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Finances

     

 Are Your Finances In Order?

     Undoubtedly, the loss of an income can place a massive strain on your cash flow, lifestyle and relationships quite quickly. to minimize the stress take steps to lessen the impact of living on no income or a reduced budget. It’s always better to assume the worst and live within a tightened budget. to protect yourself never assume you will easily land a new position before your severance or savings run out. this way when you land sooner than expected, you’ll be pleasantly surprised how your tight budgeting and diligent expense tracking resulted in more money in the bank. Make sure you include all of your family in the belt tightening process and not just your spouse, as everyone needs to understand what is going on and why. While it may be humbling, ask for “financial assistance” from businesses you deal with; many companies, including professional associations, will offer discounts, waive fees or lower payments for those in financial hardship. If needed, check out the various credit protection options at your disposal and absolutely consider a “survival” job in order to safeguard your long-term assets. never let your ego stand in the way of making the prudent financial decisions you need to make. If you need help setting a viable plan, a quick search on the Internet will list many suggestions you can implement.


INTERESTING ARTICLES FOUND ON THE INTERNET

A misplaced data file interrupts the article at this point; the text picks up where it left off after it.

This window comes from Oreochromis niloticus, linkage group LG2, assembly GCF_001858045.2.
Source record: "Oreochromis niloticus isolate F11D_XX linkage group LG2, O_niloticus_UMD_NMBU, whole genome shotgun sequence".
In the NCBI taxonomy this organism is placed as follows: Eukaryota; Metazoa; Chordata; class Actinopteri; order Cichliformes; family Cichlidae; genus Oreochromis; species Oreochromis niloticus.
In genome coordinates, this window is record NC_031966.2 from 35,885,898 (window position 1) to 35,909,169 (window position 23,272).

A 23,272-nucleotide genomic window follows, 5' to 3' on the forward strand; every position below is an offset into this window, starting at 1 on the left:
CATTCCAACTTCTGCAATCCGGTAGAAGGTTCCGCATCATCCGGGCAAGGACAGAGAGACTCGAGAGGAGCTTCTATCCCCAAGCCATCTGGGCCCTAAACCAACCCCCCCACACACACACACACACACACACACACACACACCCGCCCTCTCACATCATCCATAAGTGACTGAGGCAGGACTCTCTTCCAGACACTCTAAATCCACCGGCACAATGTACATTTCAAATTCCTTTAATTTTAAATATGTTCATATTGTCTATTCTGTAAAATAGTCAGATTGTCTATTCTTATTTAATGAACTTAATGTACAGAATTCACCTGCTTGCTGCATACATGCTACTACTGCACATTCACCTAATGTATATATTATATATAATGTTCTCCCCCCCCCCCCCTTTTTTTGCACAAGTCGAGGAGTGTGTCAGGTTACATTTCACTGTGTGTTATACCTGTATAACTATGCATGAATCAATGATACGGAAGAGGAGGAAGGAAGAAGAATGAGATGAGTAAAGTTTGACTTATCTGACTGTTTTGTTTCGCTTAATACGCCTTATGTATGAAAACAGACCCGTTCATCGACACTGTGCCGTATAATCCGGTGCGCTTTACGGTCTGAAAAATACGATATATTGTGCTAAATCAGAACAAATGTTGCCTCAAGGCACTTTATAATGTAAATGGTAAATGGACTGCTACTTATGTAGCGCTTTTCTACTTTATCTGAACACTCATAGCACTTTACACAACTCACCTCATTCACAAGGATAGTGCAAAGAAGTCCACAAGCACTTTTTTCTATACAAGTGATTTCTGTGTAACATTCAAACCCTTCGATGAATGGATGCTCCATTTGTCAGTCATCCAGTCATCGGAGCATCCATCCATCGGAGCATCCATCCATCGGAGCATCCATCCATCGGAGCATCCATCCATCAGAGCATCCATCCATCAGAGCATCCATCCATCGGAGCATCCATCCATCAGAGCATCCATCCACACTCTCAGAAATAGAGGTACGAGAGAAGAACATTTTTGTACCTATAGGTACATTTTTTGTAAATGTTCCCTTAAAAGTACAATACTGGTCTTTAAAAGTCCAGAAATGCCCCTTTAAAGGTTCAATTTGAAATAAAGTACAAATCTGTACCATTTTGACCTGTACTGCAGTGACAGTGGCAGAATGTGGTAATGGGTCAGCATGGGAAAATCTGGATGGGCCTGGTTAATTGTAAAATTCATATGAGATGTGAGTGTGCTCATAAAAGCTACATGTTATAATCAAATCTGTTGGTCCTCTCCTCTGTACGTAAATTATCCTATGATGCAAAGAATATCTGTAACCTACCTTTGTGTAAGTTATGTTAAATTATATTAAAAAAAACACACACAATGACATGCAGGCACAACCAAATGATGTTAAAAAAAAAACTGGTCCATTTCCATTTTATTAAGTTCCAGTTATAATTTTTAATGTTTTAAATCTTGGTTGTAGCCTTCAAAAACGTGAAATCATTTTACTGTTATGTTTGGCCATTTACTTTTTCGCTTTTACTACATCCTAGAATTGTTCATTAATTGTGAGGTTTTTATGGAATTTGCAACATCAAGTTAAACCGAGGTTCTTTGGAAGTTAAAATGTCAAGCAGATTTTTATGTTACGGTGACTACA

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Check out Make Your Money Last if you need ideas on how to extend your savings.

35 Things to do to start spending less. Read More

Check out www.totaldebtfreedom.ca if you need the help to re-organize your finances.

Check out www.canadadebtsupport.com if you need help to re-organize your finances.

Here's a list of what couples can do that is cheap and keeps the intimacy alive!  Read Now

How one couple got themselves out of $26000 in debt. Read Now

Here's a cool couponing site Read Now


Check out www.mint.com for help in creating a budget.

Daily discount sites are a great way to save money.  Over the years I have created a list of quite a few.  Scan the different sites and use what makes sense to you. Click here

Here is a long list of money saving ideas that may help you. This list was written to help many US families during the recession. While I don't agree with everything on the list (nor would I do it) who am I to judge or edit out those suggestions.  Use whatever ideas that can help you.

  1. Set your thermostat to 64 and turn it down to 60 at night. (They’re talking about winter.)
  2. Use the phone book instead of directory assistance.
  3. Use coupons at the grocery store.
  4. Carpool.
  5. Ask for generic prescriptions instead of brand name.
  6. Do your own nails.
  7. Rent out a room or garage.
  8. Replace 100 watt bulbs with 60 watt.
  9. Make long distance calls at night and on weekends, instead of mid-day, mid-week.
  10. Throw pocket change in a jar and take it to the bank when it’s full.
  11. Always grocery shop with a list.
  12. Buy spare parts for your car at the junkyard.
  13. Go to museums on free days.
  14. Quit smoking.
  15. Get hand-me-down clothes and toys for your kids from family and friends.
  16. Meet friends for coffee instead of dinner.
  17. Request to get interest on the security deposit for your apartment.
  18. Take a shorter shower.
  19. Write letters instead of calling.
  20. Brown bag your lunch.
  21. Make your own baby food.
  22. Use public transportation.
  23. Drop duplicate medical insurance.
  24. Buy old furniture at yard sales and refinish it yourself.
  25. Apply for scholarships and financial aid.
  26. Exercise for free — walk, jog, bike, or get exercise videos from the library.
  27. Form a baby-sitting cooperative with friends and neighbors.
  28. Buy your clothes off season.
  29. Go to a matinee instead of an evening show.
  30. Share housing with a friend or family member.
  31. Hang clothes out to dry.
  32. Do not use your calling card.